Jerusalem’s new 662-foot-long suspension bridge from Mount Zion to the Ben Hinnom Valley is an impressive urban development. It is likely to be an impressive tourist attraction that will be enjoyable to pedestrians who can get to Jerusalem’s Old City in a faster and more enjoyable way. This bridge is also the key to Israel’s future and the only way Israel can survive. Why? Because of a story that took place about a hundred years ago.
At the time, the tensions between Jerusalem’s traditional Jews and the secular Marxists living in the kibbutzim of Israel were very high. Like today, it seemed like two irreconcilable groups would never be able to dwell in the same country. The two groups did not have much to do with one another, and any meaningful exchange between the groups was almost unheard of. The person who broke this division was Rabbi Abraham Isaac Kook, the chief rabbi of Jerusalem at the time. Despite enduring heavy criticism for his connection with the folks on the kibbutzim, Rabbi Kook insisted on seeing the beauty and brotherhood all Jews could share. Despite the fact that many of the Jews on the kibbutzim or who were secular Zionists despised traditional Judaism and had a deep resentment toward all forms of formal religion, Rabbi Kook loved and respected them. He cherished their friendship, admired their work, and appreciated their idealism.
One day, walking outside the walls of Jerusalem’s Old City on Mount Zion, exactly where Jerusalem’s new stretch bridge has been built, Rabbi Kook was accompanied by a critic. The man was astonished that Rabbi Kook would be friendly with secular Zionists, much more so Zionists who openly opposed traditional observance. As the man was complaining about the many transgressions the chalutzim (Jewish pioneers) were committing, he saw Rabbi Kook look away from him, staring intently below at the Valley of Ben Hinom as if he were looking for something. As the man finished his rant against the chalutzim, he finally asked Rabbi Kook why he was staring at the valley below. Rabbi Kook said to him: “I look here, and I do not see anyone burning their child for the Molech idol.”
Rabbi Kook was referring to the barbaric and horrifying practice, common in the later era of the first Temple, of many Jews and non-Jews burning their child as an offering for the Molech idol — specifically in the Valley of Ben Hinom: “And they have built the high places of Topheth, which are in the valley of Ben Hinom, to burn their sons and daughters with fire, which I did not ordain, neither did it enter My mind. (Jeremiah 7:31)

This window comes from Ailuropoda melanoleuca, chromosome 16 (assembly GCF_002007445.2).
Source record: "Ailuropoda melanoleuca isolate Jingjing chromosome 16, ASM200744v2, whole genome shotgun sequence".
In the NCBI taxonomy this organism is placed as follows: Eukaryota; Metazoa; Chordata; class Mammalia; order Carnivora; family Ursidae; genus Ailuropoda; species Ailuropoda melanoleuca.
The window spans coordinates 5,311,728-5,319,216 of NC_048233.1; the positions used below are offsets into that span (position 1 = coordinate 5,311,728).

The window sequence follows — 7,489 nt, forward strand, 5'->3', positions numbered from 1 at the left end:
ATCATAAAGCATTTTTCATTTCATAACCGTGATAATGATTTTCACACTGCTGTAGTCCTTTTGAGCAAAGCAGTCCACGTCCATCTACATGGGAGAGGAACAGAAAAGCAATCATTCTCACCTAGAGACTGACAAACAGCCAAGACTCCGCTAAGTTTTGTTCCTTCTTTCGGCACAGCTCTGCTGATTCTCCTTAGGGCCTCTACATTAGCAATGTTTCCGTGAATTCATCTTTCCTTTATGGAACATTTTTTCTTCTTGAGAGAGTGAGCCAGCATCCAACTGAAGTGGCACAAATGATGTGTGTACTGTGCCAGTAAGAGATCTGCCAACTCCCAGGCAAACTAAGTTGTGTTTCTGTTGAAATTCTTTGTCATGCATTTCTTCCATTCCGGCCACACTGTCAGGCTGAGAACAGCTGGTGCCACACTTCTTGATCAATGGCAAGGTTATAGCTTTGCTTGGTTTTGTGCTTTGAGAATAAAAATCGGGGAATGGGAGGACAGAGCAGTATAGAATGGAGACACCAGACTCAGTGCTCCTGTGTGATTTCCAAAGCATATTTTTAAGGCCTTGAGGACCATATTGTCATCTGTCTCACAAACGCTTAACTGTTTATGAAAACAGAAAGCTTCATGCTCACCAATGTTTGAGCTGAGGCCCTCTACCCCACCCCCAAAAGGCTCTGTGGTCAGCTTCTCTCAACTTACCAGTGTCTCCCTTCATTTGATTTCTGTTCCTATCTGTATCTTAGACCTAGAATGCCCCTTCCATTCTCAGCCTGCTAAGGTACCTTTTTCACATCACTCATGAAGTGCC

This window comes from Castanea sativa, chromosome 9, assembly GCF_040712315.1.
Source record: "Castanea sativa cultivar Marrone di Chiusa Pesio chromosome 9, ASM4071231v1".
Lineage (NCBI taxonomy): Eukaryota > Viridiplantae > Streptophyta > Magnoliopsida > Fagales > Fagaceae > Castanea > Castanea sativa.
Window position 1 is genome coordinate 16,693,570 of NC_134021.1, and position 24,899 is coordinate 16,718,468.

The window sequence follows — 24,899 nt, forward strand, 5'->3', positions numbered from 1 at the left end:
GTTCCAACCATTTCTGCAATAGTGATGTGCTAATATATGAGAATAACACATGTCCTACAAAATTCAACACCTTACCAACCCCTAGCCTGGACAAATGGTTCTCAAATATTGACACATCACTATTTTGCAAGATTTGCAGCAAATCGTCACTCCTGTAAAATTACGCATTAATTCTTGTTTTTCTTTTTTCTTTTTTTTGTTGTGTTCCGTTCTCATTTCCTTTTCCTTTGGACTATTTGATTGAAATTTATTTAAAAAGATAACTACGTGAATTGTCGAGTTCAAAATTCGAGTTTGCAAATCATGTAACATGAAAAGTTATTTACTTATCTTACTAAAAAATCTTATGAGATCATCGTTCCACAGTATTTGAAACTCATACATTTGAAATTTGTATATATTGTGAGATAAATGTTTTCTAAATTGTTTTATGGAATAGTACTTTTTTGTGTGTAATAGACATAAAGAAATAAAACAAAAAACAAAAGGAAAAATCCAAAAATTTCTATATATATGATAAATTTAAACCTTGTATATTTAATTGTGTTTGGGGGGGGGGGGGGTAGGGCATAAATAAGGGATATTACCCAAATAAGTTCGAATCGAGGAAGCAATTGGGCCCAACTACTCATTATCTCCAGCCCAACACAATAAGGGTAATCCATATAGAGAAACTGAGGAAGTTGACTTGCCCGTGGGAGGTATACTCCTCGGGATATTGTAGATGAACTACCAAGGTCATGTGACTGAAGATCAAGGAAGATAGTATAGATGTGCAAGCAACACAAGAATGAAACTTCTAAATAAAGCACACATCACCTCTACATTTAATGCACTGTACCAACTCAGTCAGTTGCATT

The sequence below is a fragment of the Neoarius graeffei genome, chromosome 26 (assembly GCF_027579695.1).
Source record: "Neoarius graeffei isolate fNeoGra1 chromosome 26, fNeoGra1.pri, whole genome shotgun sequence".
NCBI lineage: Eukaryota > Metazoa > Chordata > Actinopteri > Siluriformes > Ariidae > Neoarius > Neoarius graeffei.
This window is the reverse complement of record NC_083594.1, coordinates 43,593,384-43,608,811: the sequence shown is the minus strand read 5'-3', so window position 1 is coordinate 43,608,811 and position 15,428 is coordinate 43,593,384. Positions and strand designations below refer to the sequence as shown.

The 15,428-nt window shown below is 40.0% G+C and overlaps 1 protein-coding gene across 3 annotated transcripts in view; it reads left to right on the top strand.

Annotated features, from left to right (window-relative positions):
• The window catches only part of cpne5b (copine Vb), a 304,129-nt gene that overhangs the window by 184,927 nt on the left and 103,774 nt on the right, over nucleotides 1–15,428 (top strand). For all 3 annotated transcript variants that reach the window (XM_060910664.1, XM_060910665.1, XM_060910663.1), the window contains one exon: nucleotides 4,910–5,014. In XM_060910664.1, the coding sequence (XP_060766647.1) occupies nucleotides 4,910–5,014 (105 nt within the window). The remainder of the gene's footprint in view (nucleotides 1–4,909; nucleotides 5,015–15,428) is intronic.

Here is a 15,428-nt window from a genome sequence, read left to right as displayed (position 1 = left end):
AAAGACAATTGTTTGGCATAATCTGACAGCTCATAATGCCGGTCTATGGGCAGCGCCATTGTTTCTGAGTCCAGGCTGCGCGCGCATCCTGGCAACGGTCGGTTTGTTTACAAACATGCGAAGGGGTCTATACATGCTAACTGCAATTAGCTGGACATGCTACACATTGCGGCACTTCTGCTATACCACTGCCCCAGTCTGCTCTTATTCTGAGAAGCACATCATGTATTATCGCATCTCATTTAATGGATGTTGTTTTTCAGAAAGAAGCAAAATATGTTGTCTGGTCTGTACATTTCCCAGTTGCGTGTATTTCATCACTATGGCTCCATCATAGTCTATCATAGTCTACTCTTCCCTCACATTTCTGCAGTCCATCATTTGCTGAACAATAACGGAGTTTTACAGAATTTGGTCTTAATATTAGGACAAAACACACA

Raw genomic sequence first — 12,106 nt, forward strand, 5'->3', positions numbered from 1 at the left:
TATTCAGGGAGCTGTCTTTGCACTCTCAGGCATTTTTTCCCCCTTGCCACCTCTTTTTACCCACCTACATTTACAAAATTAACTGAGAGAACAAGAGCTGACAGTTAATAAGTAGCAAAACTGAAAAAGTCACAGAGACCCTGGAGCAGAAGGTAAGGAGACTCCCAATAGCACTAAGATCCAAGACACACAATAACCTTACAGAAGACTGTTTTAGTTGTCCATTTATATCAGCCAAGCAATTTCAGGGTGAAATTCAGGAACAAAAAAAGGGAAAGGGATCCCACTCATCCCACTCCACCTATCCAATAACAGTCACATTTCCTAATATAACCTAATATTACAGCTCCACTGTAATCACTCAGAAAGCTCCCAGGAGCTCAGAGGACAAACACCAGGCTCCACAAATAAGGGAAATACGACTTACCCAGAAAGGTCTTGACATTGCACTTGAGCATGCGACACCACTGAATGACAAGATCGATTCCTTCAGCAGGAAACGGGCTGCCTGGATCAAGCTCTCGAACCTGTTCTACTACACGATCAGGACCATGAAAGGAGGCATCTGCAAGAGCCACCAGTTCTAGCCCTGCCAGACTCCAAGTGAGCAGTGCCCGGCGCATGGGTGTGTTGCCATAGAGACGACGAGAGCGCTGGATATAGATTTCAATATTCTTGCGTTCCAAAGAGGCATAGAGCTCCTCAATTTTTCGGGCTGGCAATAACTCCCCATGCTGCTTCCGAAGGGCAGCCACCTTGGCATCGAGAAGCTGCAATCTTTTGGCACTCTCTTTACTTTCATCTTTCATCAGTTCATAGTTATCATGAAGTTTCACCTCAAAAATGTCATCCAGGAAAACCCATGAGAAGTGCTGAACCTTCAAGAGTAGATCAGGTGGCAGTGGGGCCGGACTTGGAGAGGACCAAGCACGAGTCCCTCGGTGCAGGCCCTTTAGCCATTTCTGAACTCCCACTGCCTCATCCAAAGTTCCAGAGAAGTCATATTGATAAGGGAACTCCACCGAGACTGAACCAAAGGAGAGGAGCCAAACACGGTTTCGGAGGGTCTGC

Rabbi Kook’s message has several powerful meanings: firstly, those looking to judge others for religious infractions or for not being more observant should remember that the Jewish people have lived through times of far greater religious infractions — the greatest of all. To pretend something morally horrible and unprecedented is taking place in our times is a falsification of the very history recorded in the books of the prophets. If the Jewish people could carry through those times as a united people, there is no reason we should stop being one people now.
As we see religious intolerance on the rise, rabbis calling for religious war, and a populist movement for Israel to become a religious theocracy, it is time for Israelis to remember that Israel today is far more religious than it has ever been in its entire history — all of it.
Religious fanatics, and every religious person in Israel, should be required to visit the bridge watching over the Valley of Ben Hinom to see how far Israel has come and to remember that if Jews did not decide to go to war against one another back then, there is really no reason to do so now. Each and every one of us must remember the spirit of Rabbi Kook, who believed that bridging all parts of Israel should be the highest priority of our people — not trying to conquer one another. Rabbi Kook believed in coming together despite the greatest possible differences.
While walking on the bridge, we can remember that the last time Jews living in Israel were nearly as religiously committed as they are today — the end of the Second Temple — Jerusalem was destroyed because we went on religious wars against one another. Our inability to tolerate our religious differences helped destroy everything we had.
Jerusalem’s new stretch bridge should be a mandated visit for every Israeli who does not want to see religious war tearing Israel apart. It should be especially mandated for religious Jews who think Israel is religiously worse off than it was in the past. It should be a mandated visit to remember Rabbi Kook and the need to see the good in others no matter what and to seek out the common good necessary for the future of Israel. The horrors of murder, child sacrifice, and idolatry of the Valley of Ben Hinom should remind everyone how far better off we are than in the past, how the past was not all or nearly glorious, and how, no matter what, there should be a way for Jews in Israel to bridge the divides between them.